It’s become a modern management mantra that we should embrace chaos. But what about it’s more polite, gentile cousin – randomness? The future that we will all inhabit is more often the result of random connections than it is the linear chronology. and certainly the much-trumped chaos.
I was reminded of this as I sat down the other night and reacquainted myself with the seminal 1978 television series ‘Connections’ written and presented by James Burke, which set out to give an ‘alternative view of change’.
But what you ask, has this got to with housing? To paraphrase James Burke - bear with me, we will come to this shortly. In the meantime, we need to do a little more scene setting.
In the series James Burke hops, skips and jumps through our past to make seemingly random connections that have led to our modern world. In one episode (‘Faith in Numbers’), he connects the renaissance with climate change, the black death and watermills and to show how they led to computers. In another episode (‘Countdown’), castle fortifications, billiard balls and maps are connections that lead to modern cinema.
His delivery is a delightful, playful, but at the same time worldly, insightful and engaging, with a glint in his eye that can only truly come from knowing your subject.
It’s not often that a TV series stays with you for a lifetime, but this one has and the moment I saw the opening credits I was transported back to the 12-year-old me who was both transfixed and blown away by what the series was proposing (please note I was also keen on Dallas and Porridge, so let’s not think I was getting above myself!) It stayed with me though because it simply said that there was a different way of thinking and that random was not the accidental result of something, but in itself could shape things, however uncomfortable that seemed.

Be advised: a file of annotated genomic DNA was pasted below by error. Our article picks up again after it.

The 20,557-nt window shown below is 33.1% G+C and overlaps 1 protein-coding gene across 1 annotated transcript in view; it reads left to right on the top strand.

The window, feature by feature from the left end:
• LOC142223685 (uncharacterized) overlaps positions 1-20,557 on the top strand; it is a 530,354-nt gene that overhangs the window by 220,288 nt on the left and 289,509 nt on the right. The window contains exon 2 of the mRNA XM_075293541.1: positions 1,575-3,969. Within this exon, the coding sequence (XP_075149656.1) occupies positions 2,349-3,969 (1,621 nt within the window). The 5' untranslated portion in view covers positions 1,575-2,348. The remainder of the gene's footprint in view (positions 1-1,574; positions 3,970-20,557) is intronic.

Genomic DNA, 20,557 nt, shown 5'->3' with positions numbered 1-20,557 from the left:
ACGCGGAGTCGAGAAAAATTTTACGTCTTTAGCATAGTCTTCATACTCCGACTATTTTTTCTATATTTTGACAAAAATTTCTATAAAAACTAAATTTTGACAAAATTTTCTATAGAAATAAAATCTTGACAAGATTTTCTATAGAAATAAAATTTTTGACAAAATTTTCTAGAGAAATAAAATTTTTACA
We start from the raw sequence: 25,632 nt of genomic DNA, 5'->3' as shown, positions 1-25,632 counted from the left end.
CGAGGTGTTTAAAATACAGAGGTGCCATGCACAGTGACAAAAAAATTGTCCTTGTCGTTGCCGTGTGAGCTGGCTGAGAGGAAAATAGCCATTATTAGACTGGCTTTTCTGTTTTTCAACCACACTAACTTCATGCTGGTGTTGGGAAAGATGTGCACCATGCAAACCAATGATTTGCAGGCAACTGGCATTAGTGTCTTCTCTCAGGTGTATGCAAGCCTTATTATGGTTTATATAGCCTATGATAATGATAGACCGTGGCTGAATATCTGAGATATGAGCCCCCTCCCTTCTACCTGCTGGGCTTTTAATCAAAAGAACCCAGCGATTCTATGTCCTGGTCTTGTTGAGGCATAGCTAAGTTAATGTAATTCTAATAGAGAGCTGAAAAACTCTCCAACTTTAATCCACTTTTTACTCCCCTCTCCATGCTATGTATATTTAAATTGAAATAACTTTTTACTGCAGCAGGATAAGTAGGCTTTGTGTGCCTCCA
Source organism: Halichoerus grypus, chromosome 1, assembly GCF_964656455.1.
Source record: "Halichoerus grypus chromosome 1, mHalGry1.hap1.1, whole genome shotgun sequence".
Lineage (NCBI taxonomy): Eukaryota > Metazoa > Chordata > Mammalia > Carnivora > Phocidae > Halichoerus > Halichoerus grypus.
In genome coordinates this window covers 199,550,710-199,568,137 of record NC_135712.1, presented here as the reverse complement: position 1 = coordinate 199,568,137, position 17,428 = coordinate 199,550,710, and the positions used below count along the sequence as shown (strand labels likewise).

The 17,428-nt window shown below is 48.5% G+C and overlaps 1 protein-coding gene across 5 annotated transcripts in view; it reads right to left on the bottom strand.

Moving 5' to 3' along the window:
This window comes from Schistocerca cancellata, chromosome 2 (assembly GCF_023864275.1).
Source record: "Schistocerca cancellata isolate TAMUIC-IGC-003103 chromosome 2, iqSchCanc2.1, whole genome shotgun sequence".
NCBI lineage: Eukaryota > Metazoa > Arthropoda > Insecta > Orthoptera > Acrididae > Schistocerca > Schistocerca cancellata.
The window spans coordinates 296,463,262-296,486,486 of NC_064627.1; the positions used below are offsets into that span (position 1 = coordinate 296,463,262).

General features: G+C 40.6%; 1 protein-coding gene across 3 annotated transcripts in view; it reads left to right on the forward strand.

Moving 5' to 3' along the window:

And while there are elements of the series that have dated, not least Mr Burkes demi-safari suit, much of it is surprisingly timeless. It is a simple format, consisting of James Burkes speaking to camera in various globe-trotting locations supported by the occasional BBC workshop model and limited use of the dreaded dramatic reconstruction (and even these do not take themselves too seriously and have been sprinkled with a little of James Burkes pixie mischief).
It is also timeless because it’s basic thesis remains true – that it is people, inventions, social movements, communications and ideas bumping into each other by sheer chance, serendipity and opportunism, that are the things that result in progress. And often far more than the self-conscious decision to generate new inventions and progress, ‘history is driven by individuals who act only on what they know at the time, and not because of any idea as to where their actions will eventually lead.’[i]